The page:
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Flinders Peak

Flinders Peak
We rode through the Teviot Range today on a big loop through Hardings Paddock, Flinders Plum, Flinders Peak and Undullah.

The traditional owners of this area are the Ugarapul Aboriginal people. Mount Flinders is sacred to them because they believe that the powerful spirit, “Yurrangpul”, lives there, and guards their traditions and sacred places. His name is similar to the local word for green tree frog: “Yurrang”. The green tree frog is the totem of the Ugarapul people.
Hardings Paddock
Hardings Paddock is about an hours drive south-west of Brisbane. Not wanting to start our ride too early on a winters morning, we arrived there about 8.30am.
Goolman LookoutGoolman Lookout
Our first stop was Goolman Lookout which has great views to the south-west as well as back into Brisbane. Mount Goolman was originally called “Murdoch Peak” by John Oxley in 1824, but it was later renamed “Goolman” after a local indigenous word meaning “Stone Axe”.

The last hundred metres up to the lookout is steep, and we had to push the bikes most of the way – something we’d get used to for most of the day :)

Goolman Lookout
The air was quite clear, and the view to the city in the north-east were amazing.
Goolman Lookout
From there we were able to get a good look at Ivorys Rock – a round hill to the south of the lookout.
Flinders Plum Descent
The track from Goolman Lookout to Flinders PLum picnic ground is well maintained and clearly marked. The only problem is that in parts it’s very steep. On several occasions we had to get off the bikes and push them up the steep hills. The up-side of this is that we we enjoyed riding down the other side. There were warning signs saying “Extreme Caution” before some of the descents, which in mountain biking parlance means it’s going to be a particularly fun ride.
Puncture
Troy’s bike has been lovingly set up for long-distance touring. I am amazed at the distances this man can cover in one day. So I thought it was quite ironic that he was the only one who suffered a puncture. The white ball-shaped object on the ground near Troy’s feet is actually an inner tube wrapped in an old sock. Troy says a sock is a much better way of stowing a tube compared to a plastic bag because it offers more protection. The last thing you want when changing a tube is to discover your new tube has a hole in it because you didn’t protect it well enough!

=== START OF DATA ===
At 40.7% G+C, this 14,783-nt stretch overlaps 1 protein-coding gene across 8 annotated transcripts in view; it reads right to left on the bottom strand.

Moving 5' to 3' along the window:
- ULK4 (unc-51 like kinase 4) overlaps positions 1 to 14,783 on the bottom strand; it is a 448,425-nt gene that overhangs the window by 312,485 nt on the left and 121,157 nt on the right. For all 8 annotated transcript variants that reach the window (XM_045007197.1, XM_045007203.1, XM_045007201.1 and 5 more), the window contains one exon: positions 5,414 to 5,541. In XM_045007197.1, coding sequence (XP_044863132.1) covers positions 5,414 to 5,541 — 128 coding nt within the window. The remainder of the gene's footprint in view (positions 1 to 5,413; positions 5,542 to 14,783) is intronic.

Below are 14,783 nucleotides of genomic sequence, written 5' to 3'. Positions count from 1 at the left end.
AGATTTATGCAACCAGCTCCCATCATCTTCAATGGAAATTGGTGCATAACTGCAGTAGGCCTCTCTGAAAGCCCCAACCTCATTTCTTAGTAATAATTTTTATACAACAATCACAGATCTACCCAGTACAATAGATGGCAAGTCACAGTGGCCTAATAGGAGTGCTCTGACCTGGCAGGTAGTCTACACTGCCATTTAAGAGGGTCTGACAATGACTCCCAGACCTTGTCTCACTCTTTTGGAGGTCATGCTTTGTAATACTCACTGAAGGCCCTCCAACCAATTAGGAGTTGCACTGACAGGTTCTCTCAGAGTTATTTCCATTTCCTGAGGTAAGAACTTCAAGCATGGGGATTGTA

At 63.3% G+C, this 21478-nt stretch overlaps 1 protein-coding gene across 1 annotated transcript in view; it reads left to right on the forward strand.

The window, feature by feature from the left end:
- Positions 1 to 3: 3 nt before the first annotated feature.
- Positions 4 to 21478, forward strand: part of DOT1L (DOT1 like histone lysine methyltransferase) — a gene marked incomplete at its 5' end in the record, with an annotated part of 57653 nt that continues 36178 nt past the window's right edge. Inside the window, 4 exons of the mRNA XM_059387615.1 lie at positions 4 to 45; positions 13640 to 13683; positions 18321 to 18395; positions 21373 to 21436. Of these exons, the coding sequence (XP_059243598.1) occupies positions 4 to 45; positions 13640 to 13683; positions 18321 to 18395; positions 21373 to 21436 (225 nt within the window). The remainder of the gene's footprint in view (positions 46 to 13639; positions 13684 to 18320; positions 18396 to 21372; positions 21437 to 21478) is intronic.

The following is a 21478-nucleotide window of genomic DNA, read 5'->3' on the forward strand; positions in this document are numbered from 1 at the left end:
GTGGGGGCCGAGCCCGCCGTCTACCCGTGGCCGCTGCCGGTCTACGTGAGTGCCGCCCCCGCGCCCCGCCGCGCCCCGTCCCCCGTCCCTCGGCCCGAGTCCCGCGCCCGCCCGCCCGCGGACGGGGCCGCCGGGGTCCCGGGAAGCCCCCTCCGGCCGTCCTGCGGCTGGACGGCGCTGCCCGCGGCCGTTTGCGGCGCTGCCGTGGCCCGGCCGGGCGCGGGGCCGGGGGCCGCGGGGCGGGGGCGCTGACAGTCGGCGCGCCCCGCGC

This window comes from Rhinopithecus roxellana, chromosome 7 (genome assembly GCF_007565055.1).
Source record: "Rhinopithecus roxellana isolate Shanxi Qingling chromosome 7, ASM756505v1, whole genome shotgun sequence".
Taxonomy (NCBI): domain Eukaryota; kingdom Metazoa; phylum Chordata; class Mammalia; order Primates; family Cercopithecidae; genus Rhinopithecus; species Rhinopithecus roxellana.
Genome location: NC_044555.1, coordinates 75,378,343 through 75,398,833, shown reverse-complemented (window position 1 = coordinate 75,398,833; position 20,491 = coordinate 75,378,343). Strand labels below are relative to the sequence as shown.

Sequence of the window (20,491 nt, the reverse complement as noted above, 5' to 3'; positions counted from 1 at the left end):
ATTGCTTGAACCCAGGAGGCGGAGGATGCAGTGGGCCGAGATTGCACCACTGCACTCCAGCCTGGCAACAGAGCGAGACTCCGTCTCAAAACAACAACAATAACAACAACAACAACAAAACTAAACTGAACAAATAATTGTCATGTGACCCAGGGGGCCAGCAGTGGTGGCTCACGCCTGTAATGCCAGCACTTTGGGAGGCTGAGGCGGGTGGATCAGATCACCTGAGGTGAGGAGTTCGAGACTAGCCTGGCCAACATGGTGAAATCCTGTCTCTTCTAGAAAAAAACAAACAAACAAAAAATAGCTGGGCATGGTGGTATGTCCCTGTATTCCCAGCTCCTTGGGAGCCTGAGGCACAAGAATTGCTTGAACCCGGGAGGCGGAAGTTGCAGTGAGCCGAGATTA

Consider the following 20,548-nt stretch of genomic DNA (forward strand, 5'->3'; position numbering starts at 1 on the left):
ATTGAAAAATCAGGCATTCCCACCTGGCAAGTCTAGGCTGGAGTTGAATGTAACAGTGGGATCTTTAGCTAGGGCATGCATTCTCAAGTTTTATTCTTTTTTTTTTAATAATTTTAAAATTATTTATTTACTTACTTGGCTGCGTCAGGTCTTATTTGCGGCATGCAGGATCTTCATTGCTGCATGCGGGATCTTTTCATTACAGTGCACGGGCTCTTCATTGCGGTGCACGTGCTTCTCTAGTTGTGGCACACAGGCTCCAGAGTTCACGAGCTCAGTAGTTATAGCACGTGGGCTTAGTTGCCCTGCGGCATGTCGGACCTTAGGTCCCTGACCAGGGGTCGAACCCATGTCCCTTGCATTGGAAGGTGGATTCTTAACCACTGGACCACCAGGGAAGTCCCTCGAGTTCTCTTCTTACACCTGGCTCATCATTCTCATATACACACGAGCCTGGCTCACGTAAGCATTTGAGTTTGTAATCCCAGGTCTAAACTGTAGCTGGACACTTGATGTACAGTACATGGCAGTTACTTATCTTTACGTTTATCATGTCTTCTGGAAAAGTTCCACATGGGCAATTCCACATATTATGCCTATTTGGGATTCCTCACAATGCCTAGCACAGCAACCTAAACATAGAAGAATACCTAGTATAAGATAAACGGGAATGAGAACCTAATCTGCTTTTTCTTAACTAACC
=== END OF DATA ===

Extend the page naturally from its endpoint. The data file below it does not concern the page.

Mount Elliott Road
After a tough 5km climb across the southern face of Mount Flinders, we eventually made it to the top of Mount Elliott Road, with more amazing views.
Mount Elliott RoadMount Elliott Road
From here you can see all the way to Mount Barney and the Border Ranges. From here it’s also a long descent down to Undullah – so we enjoyed a long white-knuckle descent down the steep gravel road.
Man and Bike - TroyMan and Bike - Pete
Man and Bike - EricMan and Bike - Tony
The bottom of the hill was a great place to chill out, take a break and a bite to eat. It’s also where we parted company with Troy who continued his epic ride to Kerry, south of Beaudesert.
Broken ChainBroken Chain
Perhaps the funniest mechanical incident of the day happened when Pete got to the bottom of a steep hill, went to apply some power, and discovered he no longer had a chain. After a quick bit of back tracking, we managed to find the chain, and put it back on with a spare link. (Hint: Don’t leave home without a spare link for your chain!)
The Road to Flinders Peak
We rode northwards into Ripley before finally turning back towards our starting point. Wards Road offered some more great views of Flinders Peak.

We rode about 50km in about 6 hours including breaks (moving time 4 hours). It included almost 1,700m of ascent. I burned just over 3,200 kcal. This would be a tough ride in summer or in wet weather. The dry cool weather of Winter is the best time to do this ride. On the tough-o-meter I rate it 8.5 out of 10.

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